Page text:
NAR also acknowledged that AMP was behind schedule and had yet to launch, though did not respond to a question asking what the project’s specific problems were. “Yes, after a two-year commitment of funds from NAR and with pilot testing still not started, NAR’s CEO and leadership team determined that AMP was not a core area of focus for NAR or RPR,” Wiskerchen said.
AMP’s $6 million share of the $12 million in funding allotted to AMP and Upstream in May 2015 ran out at the end of 2017, according to Wiskerchen.
Because additional dollars to sustain the AMP program this year were already approved within RPR’s existing 2018 operating budget, suspending AMP means RPR will see immediate savings in its operating budget, she said. How many millions RPR will save has yet to be determined, however.
“[I]t will take some time to wind down the program and costs before we realize the full cost savings,” Wiskerchen said.
In an email to the head of an MLS that was to be an AMP pilot market, NAR left the door open to bring the AMP project back in the future.
“The AMP program will be suspended and begin winding down its operations as of February 1, 2018. This status is expected to be in place for the next few years,” the email said.
“This means that the planned AMP Pilot market projects, including the one in your market, have been suspended.”
RPR will continue to offer its “core” product via its website and mobile app: a national database with more than 166 million parcels of residential and commercial property. The database, available at no additional cost to all Realtors, offers custom data tools and market reports enhanced with MLS data licensed from 95 percent of the nation’s MLSs. Only 12 percent of overall NAR members use the database more than once a month.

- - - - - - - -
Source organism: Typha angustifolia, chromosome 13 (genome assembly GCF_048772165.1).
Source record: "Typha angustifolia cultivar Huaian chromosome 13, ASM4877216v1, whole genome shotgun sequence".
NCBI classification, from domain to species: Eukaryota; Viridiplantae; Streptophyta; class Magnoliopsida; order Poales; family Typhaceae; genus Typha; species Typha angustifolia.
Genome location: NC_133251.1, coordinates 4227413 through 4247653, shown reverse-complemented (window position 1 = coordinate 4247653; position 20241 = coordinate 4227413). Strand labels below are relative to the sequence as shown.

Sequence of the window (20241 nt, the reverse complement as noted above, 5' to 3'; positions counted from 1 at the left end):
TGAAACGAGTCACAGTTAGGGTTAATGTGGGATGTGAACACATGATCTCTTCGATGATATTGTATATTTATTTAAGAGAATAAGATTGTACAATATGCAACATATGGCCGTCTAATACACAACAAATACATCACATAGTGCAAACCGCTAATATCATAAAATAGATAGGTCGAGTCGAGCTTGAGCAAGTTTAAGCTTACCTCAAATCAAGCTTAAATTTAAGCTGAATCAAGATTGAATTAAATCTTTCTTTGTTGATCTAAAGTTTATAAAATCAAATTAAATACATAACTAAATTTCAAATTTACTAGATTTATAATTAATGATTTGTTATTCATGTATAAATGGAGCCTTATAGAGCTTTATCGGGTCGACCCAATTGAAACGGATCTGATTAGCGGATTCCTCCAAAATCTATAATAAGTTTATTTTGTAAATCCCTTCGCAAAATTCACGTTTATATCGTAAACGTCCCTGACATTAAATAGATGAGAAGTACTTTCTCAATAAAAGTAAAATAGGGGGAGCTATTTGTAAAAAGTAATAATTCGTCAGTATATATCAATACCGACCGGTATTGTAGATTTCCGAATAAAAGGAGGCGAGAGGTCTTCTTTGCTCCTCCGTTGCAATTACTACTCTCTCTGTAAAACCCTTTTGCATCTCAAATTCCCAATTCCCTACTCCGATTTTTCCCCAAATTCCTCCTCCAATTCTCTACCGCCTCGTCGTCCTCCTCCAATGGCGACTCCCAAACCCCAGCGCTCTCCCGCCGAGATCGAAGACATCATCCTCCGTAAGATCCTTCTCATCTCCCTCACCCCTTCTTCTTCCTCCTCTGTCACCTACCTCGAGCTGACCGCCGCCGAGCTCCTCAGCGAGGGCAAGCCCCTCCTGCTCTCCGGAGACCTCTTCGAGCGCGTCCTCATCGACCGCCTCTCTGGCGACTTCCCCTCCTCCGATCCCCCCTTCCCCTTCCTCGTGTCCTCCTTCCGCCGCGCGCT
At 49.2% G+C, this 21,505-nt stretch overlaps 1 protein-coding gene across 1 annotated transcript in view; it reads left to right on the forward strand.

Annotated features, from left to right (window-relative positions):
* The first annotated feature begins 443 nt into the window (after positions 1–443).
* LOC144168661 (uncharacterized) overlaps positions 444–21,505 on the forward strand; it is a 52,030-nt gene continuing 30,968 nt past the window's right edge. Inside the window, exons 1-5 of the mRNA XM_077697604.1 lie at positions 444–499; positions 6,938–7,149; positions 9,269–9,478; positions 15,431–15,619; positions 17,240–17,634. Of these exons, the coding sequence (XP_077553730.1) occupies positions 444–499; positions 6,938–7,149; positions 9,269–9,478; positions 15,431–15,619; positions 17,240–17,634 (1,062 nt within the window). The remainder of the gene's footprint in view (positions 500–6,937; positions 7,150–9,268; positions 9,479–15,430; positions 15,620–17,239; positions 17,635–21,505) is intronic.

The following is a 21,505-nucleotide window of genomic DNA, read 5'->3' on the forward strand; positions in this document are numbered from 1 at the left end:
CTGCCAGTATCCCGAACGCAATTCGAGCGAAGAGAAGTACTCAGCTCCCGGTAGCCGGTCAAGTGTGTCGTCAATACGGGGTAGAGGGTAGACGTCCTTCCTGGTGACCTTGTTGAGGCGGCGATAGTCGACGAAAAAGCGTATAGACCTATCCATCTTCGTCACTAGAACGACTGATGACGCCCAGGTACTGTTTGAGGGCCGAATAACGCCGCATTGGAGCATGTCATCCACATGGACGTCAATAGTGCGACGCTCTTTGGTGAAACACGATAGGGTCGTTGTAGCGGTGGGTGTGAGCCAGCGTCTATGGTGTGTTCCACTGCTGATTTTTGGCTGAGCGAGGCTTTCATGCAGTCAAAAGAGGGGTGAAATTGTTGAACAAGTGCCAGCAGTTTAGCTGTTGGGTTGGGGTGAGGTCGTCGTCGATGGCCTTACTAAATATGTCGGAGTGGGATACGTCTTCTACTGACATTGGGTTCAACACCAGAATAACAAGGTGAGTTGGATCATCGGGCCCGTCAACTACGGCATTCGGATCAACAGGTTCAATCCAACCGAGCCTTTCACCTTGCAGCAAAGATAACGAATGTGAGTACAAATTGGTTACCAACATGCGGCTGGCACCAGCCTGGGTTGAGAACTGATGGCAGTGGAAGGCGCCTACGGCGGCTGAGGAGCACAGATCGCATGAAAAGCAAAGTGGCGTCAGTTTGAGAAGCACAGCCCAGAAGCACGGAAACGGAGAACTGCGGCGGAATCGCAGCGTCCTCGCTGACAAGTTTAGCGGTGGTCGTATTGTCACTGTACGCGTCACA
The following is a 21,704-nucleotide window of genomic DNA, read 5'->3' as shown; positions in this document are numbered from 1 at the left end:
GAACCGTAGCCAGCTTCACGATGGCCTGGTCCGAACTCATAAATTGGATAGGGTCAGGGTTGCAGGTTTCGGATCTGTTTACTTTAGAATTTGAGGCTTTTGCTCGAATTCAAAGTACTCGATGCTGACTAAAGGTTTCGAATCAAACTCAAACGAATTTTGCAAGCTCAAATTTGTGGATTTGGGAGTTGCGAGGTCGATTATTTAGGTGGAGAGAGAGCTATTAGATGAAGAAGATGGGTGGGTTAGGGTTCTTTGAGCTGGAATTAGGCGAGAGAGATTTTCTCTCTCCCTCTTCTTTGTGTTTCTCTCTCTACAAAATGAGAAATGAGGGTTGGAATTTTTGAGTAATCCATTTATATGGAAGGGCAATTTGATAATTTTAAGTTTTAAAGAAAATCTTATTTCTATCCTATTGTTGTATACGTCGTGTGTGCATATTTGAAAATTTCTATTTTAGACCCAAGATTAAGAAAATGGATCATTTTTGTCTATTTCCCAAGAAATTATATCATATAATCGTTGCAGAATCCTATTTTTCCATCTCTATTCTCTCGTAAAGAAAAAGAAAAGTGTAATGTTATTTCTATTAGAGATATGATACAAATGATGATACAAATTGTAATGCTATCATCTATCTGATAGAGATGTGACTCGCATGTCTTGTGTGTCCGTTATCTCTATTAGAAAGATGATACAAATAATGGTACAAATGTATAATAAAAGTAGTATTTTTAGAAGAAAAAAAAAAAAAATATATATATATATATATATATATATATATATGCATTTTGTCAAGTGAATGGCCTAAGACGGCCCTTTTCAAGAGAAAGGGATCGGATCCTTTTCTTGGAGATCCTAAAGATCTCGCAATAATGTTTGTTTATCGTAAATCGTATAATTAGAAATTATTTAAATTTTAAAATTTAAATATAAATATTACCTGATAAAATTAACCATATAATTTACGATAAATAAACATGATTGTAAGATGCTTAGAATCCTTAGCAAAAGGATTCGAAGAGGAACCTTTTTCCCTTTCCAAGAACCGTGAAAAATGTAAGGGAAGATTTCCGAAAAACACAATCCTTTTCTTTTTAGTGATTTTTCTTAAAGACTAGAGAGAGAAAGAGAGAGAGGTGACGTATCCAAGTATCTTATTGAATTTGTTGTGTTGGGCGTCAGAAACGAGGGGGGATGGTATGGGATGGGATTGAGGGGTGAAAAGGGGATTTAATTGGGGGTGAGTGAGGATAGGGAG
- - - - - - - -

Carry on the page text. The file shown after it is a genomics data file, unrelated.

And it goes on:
“RPR’s goal has always been to support the core competence of its members by creating a national platform of property information; suspending AMP development allows RPR to refocus on that mission and our core member benefit products, as well as ensure delivery of Upstream so that brokers have more control over their listing data,” said RPR CEO Dale Ross in a statement.
When NAR directors approved funding for Upstream and AMP in May 2015, it was with the understanding that Upstream would leverage AMP. But NAR’s Wiskerchen said AMP’s suspension would not affect Upstream’s development.
“Both AMP and Upstream are built on the core foundation of RPR. That foundation includes elements of an application programming interface, or API, framework, as well as a data model and a business rules framework — all of these are core functions of RPR. Therefore, the suspension of AMP changes nothing in the ongoing development of Upstream technology or how it will continue going forward,” she said.
In May 2017, NAR’s board of directors approved an additional $9 million in funding for Upstream, the national broker data platform RPR is building that is 20 months behind schedule and counting, through 2018. Upstream will assume all costs and be responsible for determining future funding and program direction starting January 2019, NAR said.
When asked whether this means there will be no additional funding requests for Upstream brought to the NAR board, Wiskerchen said, “At this time, we do not anticipate any further funding requests.”
Editor’s note: This story has been updated with comments from NAR.